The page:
The powerful car bomb that exploded next to a crowded rush-hour bus in northern Israel Wednesday killing at least 16 underscored for many Israelis the need for a security fence and for the removal of Palestinian President Yasir Arafat before there can be an end to 20 months of violence.
The bombing (one of the worst in terms of casualties) cast a pall over this weekend’s Camp David meeting at which Egyptian President Hosni Mubarak was to present President George W. Bush with his own Israeli-Palestinian peace plan. Bush then was to meet Monday with Israeli Prime Minister Ariel Sharon at the White House.
It also overshadowed this week’s visit to Israel by CIA director George Tenet to discuss security reforms with Arafat and assess if the Palestinian leader has the ability or desire to end the violence.
Hours after the attack at the Megiddo Junction near Afula, Israeli troops and tanks moved back into Jenin in retaliation after Islamic Jihad, which claimed responsibility for the bombing, said the terrorist came from that West Bank city.
Arie Mekel, an Israeli government spokesman, pointed out that each time the United States sends a high level envoy to Israel, "he is greeted with terrorist attacks."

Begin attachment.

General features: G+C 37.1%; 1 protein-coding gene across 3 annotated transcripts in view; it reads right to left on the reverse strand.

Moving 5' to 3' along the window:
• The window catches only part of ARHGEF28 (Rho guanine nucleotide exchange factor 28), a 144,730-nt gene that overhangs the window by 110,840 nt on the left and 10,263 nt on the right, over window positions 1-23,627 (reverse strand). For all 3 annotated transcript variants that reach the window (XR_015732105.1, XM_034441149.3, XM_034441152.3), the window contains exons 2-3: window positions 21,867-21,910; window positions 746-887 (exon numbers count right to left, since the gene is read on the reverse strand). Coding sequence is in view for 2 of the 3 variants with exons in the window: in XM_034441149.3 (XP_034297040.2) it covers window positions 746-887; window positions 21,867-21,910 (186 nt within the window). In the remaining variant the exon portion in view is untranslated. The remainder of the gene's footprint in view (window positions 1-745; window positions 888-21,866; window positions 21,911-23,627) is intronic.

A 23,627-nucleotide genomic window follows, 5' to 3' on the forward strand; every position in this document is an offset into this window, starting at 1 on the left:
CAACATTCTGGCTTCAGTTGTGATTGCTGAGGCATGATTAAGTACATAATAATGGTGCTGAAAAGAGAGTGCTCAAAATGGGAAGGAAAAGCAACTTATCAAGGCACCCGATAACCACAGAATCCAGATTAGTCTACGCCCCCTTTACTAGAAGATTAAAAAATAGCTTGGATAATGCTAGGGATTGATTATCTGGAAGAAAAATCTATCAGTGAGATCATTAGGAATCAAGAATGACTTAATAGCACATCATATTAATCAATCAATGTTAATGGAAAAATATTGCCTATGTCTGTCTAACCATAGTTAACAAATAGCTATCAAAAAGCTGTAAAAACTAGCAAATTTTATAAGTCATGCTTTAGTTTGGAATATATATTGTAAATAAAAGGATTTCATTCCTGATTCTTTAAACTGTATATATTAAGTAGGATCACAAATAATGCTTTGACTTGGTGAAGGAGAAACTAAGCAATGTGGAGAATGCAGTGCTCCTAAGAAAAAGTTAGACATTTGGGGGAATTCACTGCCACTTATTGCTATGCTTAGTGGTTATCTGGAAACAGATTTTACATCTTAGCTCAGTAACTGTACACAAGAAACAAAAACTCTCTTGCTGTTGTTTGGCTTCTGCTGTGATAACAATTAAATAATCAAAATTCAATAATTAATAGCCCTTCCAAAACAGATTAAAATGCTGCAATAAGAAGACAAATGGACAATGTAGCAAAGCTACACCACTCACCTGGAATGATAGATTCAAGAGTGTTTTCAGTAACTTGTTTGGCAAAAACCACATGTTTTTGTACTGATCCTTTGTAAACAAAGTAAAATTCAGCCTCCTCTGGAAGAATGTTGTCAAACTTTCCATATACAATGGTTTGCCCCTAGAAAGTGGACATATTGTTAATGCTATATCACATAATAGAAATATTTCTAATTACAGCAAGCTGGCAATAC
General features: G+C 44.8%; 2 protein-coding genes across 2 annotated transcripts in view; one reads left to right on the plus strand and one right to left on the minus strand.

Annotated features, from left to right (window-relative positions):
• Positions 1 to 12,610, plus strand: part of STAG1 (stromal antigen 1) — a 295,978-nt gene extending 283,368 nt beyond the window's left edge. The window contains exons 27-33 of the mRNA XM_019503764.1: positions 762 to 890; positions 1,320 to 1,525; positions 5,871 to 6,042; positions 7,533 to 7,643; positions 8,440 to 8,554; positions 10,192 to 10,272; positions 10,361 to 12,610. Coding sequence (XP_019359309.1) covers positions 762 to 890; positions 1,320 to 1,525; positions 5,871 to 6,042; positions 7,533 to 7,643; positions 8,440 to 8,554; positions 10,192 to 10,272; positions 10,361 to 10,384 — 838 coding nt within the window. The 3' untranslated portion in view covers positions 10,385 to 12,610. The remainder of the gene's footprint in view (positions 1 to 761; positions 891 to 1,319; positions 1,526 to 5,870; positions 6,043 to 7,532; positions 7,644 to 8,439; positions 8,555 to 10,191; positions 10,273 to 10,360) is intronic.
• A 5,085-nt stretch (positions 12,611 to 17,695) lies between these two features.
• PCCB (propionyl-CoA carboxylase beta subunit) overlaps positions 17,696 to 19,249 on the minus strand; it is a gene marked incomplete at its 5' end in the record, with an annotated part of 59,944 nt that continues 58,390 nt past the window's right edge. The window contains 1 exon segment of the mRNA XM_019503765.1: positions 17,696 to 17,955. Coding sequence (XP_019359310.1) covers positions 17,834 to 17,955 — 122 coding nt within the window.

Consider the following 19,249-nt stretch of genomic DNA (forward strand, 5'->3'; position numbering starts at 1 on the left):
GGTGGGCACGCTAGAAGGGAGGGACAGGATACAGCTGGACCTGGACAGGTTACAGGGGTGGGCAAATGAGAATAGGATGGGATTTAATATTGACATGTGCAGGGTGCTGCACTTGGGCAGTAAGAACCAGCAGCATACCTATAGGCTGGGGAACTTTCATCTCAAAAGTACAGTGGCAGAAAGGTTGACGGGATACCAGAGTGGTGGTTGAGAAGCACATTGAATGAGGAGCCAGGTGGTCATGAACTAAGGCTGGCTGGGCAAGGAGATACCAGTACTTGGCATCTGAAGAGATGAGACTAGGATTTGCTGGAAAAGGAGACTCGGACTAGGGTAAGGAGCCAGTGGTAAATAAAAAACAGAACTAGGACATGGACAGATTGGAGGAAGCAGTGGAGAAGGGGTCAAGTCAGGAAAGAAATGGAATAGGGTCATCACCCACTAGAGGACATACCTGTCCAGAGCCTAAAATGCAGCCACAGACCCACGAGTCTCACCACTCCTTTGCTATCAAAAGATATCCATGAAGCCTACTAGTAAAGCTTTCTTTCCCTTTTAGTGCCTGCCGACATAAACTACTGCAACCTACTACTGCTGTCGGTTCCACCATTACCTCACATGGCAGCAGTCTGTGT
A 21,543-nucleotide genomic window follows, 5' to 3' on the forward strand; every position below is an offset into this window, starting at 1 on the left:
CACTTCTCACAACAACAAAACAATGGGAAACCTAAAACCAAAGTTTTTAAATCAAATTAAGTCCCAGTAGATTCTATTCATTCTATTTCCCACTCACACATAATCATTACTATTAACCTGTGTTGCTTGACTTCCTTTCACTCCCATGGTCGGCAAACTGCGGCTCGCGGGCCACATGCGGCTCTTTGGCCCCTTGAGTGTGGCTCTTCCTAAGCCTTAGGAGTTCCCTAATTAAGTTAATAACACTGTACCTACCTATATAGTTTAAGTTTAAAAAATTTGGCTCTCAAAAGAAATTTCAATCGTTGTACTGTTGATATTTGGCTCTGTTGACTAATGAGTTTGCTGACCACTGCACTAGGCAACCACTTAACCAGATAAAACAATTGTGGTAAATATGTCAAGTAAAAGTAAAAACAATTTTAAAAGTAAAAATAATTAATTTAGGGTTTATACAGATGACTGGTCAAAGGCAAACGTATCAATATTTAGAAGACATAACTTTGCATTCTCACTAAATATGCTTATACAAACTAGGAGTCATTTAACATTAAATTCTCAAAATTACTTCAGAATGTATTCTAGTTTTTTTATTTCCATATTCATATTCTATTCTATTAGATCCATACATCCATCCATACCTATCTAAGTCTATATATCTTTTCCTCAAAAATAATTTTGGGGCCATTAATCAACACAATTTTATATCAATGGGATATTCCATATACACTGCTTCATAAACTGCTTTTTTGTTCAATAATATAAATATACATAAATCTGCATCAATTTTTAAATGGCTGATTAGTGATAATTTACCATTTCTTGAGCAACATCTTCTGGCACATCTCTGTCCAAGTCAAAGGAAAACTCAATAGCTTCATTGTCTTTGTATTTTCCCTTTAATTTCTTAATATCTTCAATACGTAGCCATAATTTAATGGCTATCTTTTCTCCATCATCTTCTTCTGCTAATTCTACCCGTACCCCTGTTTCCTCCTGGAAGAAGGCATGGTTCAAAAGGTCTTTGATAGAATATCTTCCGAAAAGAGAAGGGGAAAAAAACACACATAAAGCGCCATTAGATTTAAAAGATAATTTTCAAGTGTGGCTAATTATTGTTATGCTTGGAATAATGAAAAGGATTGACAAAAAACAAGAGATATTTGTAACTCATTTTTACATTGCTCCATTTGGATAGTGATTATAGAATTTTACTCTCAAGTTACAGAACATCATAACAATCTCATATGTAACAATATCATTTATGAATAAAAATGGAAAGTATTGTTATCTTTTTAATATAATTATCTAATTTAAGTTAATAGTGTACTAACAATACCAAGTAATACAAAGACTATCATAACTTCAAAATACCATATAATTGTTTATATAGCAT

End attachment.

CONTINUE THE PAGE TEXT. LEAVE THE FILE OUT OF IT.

"The secretary of state was welcomed with an attack at the Mahane Yehuda market in Jerusalem, [Middle East envoy Anthony] Zinni was, too, and now we see it with George Tenet, who saw Arafat [Tuesday]," said Mekel.
Islamic Jihad said it was timed to mark the 35th anniversary of the Six-Day War, during which Israel captured the West Bank and Gaza.
Mekel said it was clearly a controlled attack designed by extremists to derail peace efforts at a time when "the Americans are trying to jump-start [them] by trying to convene a peace conference this summer. There are terrorists who are determined not to allow that."
Meanwhile, there were calls by some Israeli lawmakers and military leaders for Israel to reoccupy Palestinian cities until the security fence can be completed a year from now.
Among those calling for such a move was Education Minister Limor Livnat, who told Israel Radio: "There’s no doubt that so long as we lack any other solutions, there’s nearly no choice but to stay in Area A within the cities because the blockades and the pinpoint raids are not enough to prevent the attacks, of which today’s bombing is an example."